- In "A Farewell to Alms: A Brief Economic History of the World" (forthcoming, Princeton University Press,) Gregory Clark, an economics professor at the University of California, Davis, identifies the quality of labor as the fundamental factor behind economic growth. Poor labor quality discourages capital from flowing into a country, which means that poverty persists. Good institutions never have a chance to develop.
A simple example from Professor Clark shows the importance of labor in economic development. As early as the 19th century, textile factories in the West and in India had essentially the same machinery, and it was not hard to transport the final product. Yet the difference in cultures could be seen on the factory floor. Although Indian labor costs were many times lower, Indian labor was far less efficient at many basic tasks.
For instance, when it came to "doffing" (periodically removing spindles of yarn from machines), American workers were often six or more times as productive as their Indian counterparts, according to measures from the early to mid-20th century. Importing Western managers did not in general narrow these gaps. As a result, India failed to attract comparable capital investment.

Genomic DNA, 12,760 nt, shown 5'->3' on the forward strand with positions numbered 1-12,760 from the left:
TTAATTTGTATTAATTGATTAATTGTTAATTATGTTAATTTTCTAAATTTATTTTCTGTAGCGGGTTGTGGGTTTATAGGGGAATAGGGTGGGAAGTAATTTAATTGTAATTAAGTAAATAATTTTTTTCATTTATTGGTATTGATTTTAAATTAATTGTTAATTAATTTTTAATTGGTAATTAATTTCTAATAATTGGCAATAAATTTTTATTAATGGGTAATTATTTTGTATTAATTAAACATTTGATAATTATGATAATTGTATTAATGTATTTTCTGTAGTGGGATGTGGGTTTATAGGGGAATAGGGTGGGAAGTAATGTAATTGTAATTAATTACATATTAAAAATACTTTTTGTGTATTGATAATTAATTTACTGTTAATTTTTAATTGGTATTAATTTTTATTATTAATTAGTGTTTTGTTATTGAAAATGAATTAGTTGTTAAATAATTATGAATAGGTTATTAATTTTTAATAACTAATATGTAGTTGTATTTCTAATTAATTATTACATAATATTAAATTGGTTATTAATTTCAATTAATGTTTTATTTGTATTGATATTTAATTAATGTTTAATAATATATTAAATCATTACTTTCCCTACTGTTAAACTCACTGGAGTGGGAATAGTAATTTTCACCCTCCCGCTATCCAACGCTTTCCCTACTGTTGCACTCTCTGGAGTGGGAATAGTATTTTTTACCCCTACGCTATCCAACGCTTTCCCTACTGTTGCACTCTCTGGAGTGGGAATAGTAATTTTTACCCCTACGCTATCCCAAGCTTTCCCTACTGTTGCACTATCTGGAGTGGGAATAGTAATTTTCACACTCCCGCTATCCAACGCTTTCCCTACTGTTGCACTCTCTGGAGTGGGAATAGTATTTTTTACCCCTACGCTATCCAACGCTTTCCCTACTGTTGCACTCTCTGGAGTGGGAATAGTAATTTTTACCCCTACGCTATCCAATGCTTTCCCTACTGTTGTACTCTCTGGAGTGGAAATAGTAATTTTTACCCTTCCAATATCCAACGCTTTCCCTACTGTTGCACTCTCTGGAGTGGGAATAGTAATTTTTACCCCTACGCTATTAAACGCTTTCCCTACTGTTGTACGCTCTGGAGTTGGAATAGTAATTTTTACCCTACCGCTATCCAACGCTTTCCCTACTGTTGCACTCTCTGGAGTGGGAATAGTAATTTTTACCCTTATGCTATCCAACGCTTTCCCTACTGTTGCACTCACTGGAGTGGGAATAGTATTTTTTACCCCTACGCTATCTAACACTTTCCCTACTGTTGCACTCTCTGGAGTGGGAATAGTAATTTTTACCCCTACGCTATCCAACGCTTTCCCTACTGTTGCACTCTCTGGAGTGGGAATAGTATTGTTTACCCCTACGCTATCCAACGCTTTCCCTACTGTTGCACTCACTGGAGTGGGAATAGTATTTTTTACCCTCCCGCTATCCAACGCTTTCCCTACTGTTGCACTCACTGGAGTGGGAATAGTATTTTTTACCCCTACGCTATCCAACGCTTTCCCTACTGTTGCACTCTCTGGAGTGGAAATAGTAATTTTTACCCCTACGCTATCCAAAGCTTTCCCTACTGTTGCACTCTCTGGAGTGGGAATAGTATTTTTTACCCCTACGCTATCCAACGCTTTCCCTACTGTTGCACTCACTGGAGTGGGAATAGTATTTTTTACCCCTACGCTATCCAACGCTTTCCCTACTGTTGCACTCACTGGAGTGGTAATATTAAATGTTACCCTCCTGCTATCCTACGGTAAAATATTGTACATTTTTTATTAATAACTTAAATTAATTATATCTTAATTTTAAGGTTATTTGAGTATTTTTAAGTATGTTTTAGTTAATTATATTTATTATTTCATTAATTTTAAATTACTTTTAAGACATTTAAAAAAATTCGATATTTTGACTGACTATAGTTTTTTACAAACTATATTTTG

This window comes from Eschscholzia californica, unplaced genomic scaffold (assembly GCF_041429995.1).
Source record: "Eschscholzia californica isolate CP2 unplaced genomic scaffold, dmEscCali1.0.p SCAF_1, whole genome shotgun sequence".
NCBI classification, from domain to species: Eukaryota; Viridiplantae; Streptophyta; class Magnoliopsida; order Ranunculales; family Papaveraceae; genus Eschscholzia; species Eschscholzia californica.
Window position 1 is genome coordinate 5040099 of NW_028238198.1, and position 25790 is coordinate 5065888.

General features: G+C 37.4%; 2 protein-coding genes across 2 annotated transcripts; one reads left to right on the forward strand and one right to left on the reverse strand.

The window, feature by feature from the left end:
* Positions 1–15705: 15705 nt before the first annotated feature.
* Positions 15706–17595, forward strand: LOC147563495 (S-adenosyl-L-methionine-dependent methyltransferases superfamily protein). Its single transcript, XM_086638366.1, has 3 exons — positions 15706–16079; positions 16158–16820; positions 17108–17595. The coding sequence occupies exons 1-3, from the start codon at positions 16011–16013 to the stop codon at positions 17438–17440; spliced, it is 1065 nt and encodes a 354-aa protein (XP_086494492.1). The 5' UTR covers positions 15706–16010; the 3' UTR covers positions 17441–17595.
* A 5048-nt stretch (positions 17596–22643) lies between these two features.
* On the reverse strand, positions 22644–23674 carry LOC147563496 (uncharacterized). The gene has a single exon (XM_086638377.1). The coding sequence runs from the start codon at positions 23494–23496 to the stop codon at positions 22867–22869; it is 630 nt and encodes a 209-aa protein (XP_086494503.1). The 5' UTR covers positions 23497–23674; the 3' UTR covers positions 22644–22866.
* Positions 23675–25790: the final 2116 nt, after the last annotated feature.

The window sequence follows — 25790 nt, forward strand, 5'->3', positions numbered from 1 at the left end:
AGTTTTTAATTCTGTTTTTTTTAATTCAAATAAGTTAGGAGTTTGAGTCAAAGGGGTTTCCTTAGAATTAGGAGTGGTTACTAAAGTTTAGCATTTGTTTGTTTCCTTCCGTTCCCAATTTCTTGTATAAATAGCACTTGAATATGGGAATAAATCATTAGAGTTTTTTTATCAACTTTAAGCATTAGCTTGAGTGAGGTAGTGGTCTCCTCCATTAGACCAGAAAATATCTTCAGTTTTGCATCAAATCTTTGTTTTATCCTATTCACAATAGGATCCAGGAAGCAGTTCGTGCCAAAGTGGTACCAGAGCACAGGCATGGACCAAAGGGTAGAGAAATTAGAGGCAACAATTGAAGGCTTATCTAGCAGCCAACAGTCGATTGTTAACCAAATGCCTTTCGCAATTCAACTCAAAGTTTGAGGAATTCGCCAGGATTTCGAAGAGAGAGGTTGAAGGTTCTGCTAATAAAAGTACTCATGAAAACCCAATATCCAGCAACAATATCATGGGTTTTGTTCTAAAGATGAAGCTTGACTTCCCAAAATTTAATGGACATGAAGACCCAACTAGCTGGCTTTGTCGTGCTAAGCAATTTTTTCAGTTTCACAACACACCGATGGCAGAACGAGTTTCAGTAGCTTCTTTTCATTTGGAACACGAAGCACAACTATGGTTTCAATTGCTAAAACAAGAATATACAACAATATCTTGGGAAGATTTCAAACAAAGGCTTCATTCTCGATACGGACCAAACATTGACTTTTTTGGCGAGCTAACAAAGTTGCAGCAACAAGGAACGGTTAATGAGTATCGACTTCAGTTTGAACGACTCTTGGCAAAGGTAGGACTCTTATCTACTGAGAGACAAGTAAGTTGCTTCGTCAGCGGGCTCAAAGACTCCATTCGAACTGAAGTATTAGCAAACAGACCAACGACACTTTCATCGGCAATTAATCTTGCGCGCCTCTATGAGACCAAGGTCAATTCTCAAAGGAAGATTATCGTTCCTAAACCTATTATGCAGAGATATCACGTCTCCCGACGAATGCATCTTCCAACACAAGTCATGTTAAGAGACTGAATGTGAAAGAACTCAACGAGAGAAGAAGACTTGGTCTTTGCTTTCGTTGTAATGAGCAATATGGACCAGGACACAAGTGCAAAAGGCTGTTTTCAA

Professor Clark's argument implies that the current outsourcing trend is a small blip in a larger historical pattern of diverging productivity and living standards across nations. Wealthy countries face the most serious competitive challenges from other wealthy regions, or from nations on the cusp of development, and not from places with the lowest wages. Shortages of quality labor, for instance, are already holding back India in international competition.
A PBS special for Professor Clark?
Jared M. Diamond became the darling of PBS with his book Guns, Germs, and Steel, and his thesis that the secret to economic development could be found in factors like geography and the availability of domesticated animals. Tyler Cowen reviews a book with a different take: